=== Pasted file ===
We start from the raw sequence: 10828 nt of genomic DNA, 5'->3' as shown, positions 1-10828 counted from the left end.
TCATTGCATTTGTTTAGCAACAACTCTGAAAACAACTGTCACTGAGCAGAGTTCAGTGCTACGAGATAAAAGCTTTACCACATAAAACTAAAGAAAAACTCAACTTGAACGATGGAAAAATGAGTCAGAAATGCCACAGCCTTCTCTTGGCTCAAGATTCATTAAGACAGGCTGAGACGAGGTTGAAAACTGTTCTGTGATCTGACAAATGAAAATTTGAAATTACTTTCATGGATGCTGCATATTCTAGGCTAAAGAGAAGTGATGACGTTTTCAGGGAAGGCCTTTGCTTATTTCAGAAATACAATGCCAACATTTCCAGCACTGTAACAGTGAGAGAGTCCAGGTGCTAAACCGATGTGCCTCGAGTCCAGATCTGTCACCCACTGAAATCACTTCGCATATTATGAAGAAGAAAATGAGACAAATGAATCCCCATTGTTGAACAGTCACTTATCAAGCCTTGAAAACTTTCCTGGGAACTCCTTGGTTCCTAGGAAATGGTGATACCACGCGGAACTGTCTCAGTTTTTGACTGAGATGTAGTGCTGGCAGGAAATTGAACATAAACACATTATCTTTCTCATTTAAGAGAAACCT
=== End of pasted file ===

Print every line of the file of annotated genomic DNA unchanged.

We start from the raw sequence: 10828 nt of genomic DNA, 5'->3' as shown, positions 1-10828 counted from the left end.
TCATTGCATTTGTTTAGCAACAACTCTGAAAACAACTGTCACTGAGCAGAGTTCAGTGCTACGAGATAAAAGCTTTACCACATAAAACTAAAGAAAAACTCAACTTGAACGATGGAAAAATGAGTCAGAAATGCCACAGCCTTCTCTTGGCTCAAGATTCATTAAGACAGGCTGAGACGAGGTTGAAAACTGTTCTGTGATCTGACAAATGAAAATTTGAAATTACTTTCATGGATGCTGCATATTCTAGGCTAAAGAGAAGTGATGACGTTTTCAGGGAAGGCCTTTGCTTATTTCAGAAATACAATGCCAACATTTCCAGCACTGTAACAGTGAGAGAGTCCAGGTGCTAAACCGATGTGCCTCGAGTCCAGATCTGTCACCCACTGAAATCACTTCGCATATTATGAAGAAGAAAATGAGACAAATGAATCCCCATTGTTGAACAGTCACTTATCAAGCCTTGAAAACTTTCCTGGGAACTCCTTGGTTCCTAGGAAATGGTGATACCACGCGGAACTGTCTCAGTTTTTGACTGAGATGTAGTGCTGGCAGGAAATTGAACATAAACACATTATCTTTCTCATTTAAGAGAAACCT